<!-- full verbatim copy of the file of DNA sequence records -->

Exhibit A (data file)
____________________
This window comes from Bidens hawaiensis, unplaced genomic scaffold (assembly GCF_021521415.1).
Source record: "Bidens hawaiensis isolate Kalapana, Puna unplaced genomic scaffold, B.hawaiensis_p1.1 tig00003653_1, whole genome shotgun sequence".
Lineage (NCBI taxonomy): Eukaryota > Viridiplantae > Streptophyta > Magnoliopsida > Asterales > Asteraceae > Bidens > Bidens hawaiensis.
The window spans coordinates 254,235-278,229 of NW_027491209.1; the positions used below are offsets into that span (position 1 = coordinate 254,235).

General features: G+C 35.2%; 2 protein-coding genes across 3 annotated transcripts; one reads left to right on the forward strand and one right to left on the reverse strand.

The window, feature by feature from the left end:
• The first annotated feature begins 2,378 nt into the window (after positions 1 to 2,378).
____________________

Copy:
This window comes from Bidens hawaiensis, unplaced genomic scaffold (assembly GCF_021521415.1).
Source record: "Bidens hawaiensis isolate Kalapana, Puna unplaced genomic scaffold, B.hawaiensis_p1.1 tig00003653_1, whole genome shotgun sequence".
Lineage (NCBI taxonomy): Eukaryota > Viridiplantae > Streptophyta > Magnoliopsida > Asterales > Asteraceae > Bidens > Bidens hawaiensis.
The window spans coordinates 254,235-278,229 of NW_027491209.1; the positions used below are offsets into that span (position 1 = coordinate 254,235).

General features: G+C 35.2%; 2 protein-coding genes across 3 annotated transcripts; one reads left to right on the forward strand and one right to left on the reverse strand.

The window, feature by feature from the left end:
• The first annotated feature begins 2,378 nt into the window (after positions 1 to 2,378).